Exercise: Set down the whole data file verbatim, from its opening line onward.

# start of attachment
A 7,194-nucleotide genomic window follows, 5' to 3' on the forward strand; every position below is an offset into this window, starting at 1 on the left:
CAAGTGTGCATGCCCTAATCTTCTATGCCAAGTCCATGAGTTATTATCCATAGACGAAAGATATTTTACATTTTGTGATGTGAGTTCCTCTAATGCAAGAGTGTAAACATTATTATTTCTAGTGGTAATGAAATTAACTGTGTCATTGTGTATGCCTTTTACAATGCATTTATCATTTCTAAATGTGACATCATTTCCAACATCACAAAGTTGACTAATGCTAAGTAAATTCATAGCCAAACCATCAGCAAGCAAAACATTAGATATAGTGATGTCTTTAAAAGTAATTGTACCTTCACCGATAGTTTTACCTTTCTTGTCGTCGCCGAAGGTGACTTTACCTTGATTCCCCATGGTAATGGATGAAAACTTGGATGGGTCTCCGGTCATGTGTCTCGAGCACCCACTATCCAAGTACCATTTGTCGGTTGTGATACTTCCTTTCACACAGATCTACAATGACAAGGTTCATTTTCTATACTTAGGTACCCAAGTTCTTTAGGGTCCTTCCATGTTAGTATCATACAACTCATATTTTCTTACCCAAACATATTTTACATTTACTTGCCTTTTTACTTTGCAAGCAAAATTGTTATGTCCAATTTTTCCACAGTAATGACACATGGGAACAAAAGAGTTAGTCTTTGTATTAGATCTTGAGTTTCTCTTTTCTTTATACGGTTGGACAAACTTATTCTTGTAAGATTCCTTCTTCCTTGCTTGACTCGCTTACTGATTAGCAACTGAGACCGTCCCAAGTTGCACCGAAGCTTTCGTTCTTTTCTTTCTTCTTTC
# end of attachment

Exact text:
A 7,194-nucleotide genomic window follows, 5' to 3' on the forward strand; every position below is an offset into this window, starting at 1 on the left:
CAAGTGTGCATGCCCTAATCTTCTATGCCAAGTCCATGAGTTATTATCCATAGACGAAAGATATTTTACATTTTGTGATGTGAGTTCCTCTAATGCAAGAGTGTAAACATTATTATTTCTAGTGGTAATGAAATTAACTGTGTCATTGTGTATGCCTTTTACAATGCATTTATCATTTCTAAATGTGACATCATTTCCAACATCACAAAGTTGACTAATGCTAAGTAAATTCATAGCCAAACCATCAGCAAGCAAAACATTAGATATAGTGATGTCTTTAAAAGTAATTGTACCTTCACCGATAGTTTTACCTTTCTTGTCGTCGCCGAAGGTGACTTTACCTTGATTCCCCATGGTAATGGATGAAAACTTGGATGGGTCTCCGGTCATGTGTCTCGAGCACCCACTATCCAAGTACCATTTGTCGGTTGTGATACTTCCTTTCACACAGATCTACAATGACAAGGTTCATTTTCTATACTTAGGTACCCAAGTTCTTTAGGGTCCTTCCATGTTAGTATCATACAACTCATATTTTCTTACCCAAACATATTTTACATTTACTTGCCTTTTTACTTTGCAAGCAAAATTGTTATGTCCAATTTTTCCACAGTAATGACACATGGGAACAAAAGAGTTAGTCTTTGTATTAGATCTTGAGTTTCTCTTTTCTTTATACGGTTGGACAAACTTATTCTTGTAAGATTCCTTCTTCCTTGCTTGACTCGCTTACTGATTAGCAACTGAGACCGTCCCAAGTTGCACCGAAGCTTTCGTTCTTTTCTTTCTTCTTTC